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Title: Clioquinol, a Therapeutic Agent for Alzheimer's Disease, Has Proteasome-Inhibitory, Androgen Receptor-Suppressing, Apoptosis-Inducing, and Antitumor Activities in Human Prostate Cancer Cells and Xenografts

Authors:
; ; ; ; ; ; ; ;
Publication Date:
Research Org.:
Argonne National Lab. (ANL), Argonne, IL (United States). Advanced Photon Source (APS)
Sponsoring Org.:
OTHERUNIVERSITYNIH
OSTI Identifier:
1127255
Resource Type:
Journal Article
Resource Relation:
Journal Name: Cancer Research; Journal Volume: 67; Journal Issue: 4
Country of Publication:
United States
Language:
ENGLISH

Citation Formats

Chen, D., Cui, Q. C., Yang, H., Barrea, R. A., Sarkar, F. H., Sheng, S., Yan, B., Reddy, G. P. V., and Dou, Q. P. Clioquinol, a Therapeutic Agent for Alzheimer's Disease, Has Proteasome-Inhibitory, Androgen Receptor-Suppressing, Apoptosis-Inducing, and Antitumor Activities in Human Prostate Cancer Cells and Xenografts. United States: N. p., 2007. Web. doi:10.1158/0008-5472.CAN-06-3546.
Chen, D., Cui, Q. C., Yang, H., Barrea, R. A., Sarkar, F. H., Sheng, S., Yan, B., Reddy, G. P. V., & Dou, Q. P. Clioquinol, a Therapeutic Agent for Alzheimer's Disease, Has Proteasome-Inhibitory, Androgen Receptor-Suppressing, Apoptosis-Inducing, and Antitumor Activities in Human Prostate Cancer Cells and Xenografts. United States. doi:10.1158/0008-5472.CAN-06-3546.
Chen, D., Cui, Q. C., Yang, H., Barrea, R. A., Sarkar, F. H., Sheng, S., Yan, B., Reddy, G. P. V., and Dou, Q. P. Thu . "Clioquinol, a Therapeutic Agent for Alzheimer's Disease, Has Proteasome-Inhibitory, Androgen Receptor-Suppressing, Apoptosis-Inducing, and Antitumor Activities in Human Prostate Cancer Cells and Xenografts". United States. doi:10.1158/0008-5472.CAN-06-3546.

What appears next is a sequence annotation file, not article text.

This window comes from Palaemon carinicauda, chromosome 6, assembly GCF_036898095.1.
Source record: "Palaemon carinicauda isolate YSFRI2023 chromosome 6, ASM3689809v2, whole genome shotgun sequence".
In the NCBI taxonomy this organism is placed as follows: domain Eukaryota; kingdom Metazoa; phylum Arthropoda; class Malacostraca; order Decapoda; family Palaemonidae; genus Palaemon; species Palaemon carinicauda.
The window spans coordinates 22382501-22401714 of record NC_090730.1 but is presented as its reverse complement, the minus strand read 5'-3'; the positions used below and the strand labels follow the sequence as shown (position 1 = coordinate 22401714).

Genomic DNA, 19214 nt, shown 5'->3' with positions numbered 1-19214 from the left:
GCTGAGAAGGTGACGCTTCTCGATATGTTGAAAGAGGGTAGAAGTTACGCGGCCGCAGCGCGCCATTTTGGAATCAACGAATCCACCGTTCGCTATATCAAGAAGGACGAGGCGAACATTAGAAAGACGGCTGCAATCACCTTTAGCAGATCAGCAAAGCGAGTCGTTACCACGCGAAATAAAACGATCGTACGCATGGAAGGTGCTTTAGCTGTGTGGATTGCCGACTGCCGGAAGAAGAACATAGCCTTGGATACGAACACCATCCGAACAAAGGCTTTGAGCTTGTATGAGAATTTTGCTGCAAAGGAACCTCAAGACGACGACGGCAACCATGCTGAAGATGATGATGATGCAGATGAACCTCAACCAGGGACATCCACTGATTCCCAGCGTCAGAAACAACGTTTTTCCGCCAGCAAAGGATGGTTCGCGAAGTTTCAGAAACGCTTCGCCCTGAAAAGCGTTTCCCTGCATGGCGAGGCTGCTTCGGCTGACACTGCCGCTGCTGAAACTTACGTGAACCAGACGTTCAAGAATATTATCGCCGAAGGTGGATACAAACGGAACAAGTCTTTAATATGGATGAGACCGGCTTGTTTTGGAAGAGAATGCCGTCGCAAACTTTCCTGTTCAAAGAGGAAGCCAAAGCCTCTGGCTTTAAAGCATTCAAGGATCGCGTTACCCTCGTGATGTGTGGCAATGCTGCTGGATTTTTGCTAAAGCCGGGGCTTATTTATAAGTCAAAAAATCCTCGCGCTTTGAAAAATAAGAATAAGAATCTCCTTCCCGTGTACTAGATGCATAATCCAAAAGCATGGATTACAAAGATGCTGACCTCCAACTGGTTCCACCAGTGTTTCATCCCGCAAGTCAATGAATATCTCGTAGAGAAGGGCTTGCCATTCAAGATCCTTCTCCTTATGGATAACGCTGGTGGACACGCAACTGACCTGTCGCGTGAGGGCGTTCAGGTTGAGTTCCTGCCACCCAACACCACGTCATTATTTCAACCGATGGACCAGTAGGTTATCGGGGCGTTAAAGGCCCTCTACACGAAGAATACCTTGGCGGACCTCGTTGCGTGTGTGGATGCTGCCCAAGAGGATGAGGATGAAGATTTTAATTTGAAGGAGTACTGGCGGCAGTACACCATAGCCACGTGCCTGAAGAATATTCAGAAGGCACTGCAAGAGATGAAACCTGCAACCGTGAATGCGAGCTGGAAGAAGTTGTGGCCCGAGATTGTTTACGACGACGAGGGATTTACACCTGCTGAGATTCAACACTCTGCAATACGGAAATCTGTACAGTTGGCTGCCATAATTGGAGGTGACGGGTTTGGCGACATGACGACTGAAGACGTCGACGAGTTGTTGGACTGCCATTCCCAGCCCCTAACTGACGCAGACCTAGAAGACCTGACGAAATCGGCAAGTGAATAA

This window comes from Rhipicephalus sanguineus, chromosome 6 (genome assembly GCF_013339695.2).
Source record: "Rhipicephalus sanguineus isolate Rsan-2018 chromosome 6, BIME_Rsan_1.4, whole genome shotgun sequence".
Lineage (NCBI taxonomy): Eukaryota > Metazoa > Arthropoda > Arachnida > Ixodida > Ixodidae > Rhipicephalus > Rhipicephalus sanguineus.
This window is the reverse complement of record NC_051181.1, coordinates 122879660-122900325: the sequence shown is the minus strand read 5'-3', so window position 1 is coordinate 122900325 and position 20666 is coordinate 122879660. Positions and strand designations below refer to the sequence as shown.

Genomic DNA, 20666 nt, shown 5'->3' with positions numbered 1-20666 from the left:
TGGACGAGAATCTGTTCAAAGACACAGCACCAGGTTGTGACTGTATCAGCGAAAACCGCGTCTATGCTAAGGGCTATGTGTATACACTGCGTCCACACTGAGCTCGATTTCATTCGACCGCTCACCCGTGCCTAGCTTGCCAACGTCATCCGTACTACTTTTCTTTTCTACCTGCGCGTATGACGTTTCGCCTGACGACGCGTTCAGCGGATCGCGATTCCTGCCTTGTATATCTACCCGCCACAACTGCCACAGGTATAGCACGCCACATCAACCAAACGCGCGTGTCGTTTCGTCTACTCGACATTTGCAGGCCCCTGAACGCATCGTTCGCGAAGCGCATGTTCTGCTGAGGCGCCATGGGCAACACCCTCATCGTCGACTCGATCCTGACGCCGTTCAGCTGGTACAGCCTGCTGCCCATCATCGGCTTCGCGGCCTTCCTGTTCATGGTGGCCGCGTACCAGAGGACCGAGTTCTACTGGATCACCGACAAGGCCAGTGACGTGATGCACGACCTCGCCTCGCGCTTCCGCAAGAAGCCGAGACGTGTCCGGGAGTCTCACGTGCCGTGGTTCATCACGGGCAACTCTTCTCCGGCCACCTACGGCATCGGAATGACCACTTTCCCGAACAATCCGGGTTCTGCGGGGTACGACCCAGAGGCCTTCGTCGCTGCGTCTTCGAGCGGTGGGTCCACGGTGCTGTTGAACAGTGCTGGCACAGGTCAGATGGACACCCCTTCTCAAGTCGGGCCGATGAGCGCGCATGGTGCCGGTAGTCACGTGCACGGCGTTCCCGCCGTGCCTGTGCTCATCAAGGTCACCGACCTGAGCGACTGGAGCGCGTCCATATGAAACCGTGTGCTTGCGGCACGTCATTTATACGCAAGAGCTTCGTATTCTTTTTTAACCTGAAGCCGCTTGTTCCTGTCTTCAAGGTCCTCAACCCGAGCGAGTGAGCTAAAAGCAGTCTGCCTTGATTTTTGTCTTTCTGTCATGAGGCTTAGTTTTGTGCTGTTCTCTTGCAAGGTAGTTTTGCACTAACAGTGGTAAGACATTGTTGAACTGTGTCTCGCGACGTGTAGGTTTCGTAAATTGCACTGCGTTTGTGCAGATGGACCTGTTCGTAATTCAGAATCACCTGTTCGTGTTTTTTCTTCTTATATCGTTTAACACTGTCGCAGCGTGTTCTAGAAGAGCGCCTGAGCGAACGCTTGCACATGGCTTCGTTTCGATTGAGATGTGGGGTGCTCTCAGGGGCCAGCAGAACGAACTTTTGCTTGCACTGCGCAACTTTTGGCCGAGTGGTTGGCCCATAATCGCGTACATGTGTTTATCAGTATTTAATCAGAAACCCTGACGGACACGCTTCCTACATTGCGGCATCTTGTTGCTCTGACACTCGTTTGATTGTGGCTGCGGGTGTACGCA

@article{osti_1127255,
title = {Clioquinol, a Therapeutic Agent for Alzheimer's Disease, Has Proteasome-Inhibitory, Androgen Receptor-Suppressing, Apoptosis-Inducing, and Antitumor Activities in Human Prostate Cancer Cells and Xenografts},
author = {Chen, D. and Cui, Q. C. and Yang, H. and Barrea, R. A. and Sarkar, F. H. and Sheng, S. and Yan, B. and Reddy, G. P. V. and Dou, Q. P.},
abstractNote = {},
doi = {10.1158/0008-5472.CAN-06-3546},
journal = {Cancer Research},
number = 4,
volume = 67,
place = {United States},
year = {Thu Feb 15 00:00:00 EST 2007},
month = {Thu Feb 15 00:00:00 EST 2007}
}
  • The androgen receptor (AR) regulates growth and progression of androgen-dependent as well as androgen-independent prostate cancer cells. Peroxisome proliferator-activated receptor gamma (PPAR{gamma}) agonists have been reported to reduce AR activation in androgen-dependent LNCaP prostate cancer cells. To determine whether PPAR{gamma} ligands are equally effective at inhibiting AR activity in androgen-independent prostate cancer, we examined the effect of the PPAR{gamma} ligands ciglitazone and rosiglitazone on C4-2 cells, an androgen- independent derivative of the LNCaP cell line. Luciferase-based reporter assays and Western blot analysis demonstrated that PPAR{gamma} ligand reduced dihydrotestosterone (DHT)-induced increases in AR activity in LNCaP cells. However, in C4-2 cells,more » these compounds increased DHT-induced AR driven luciferase activity. In addition, ciglitazone did not significantly alter DHT-mediated increases in prostate specific antigen (PSA) protein or mRNA levels within C4-2 cells. siRNA-based experiments demonstrated that the ciglitazone-induced regulation of AR activity observed in C4-2 cells was dependent on the presence of PPAR{gamma}. Furthermore, overexpression of the AR corepressor cyclin D1 inhibited the ability of ciglitazone to induce AR luciferase activity in C4-2 cells. Thus, our data suggest that both PPAR{gamma} and cyclin D1 levels influence the ability of ciglitazone to differentially regulate AR signaling in androgen-independent C4-2 prostate cancer cells.« less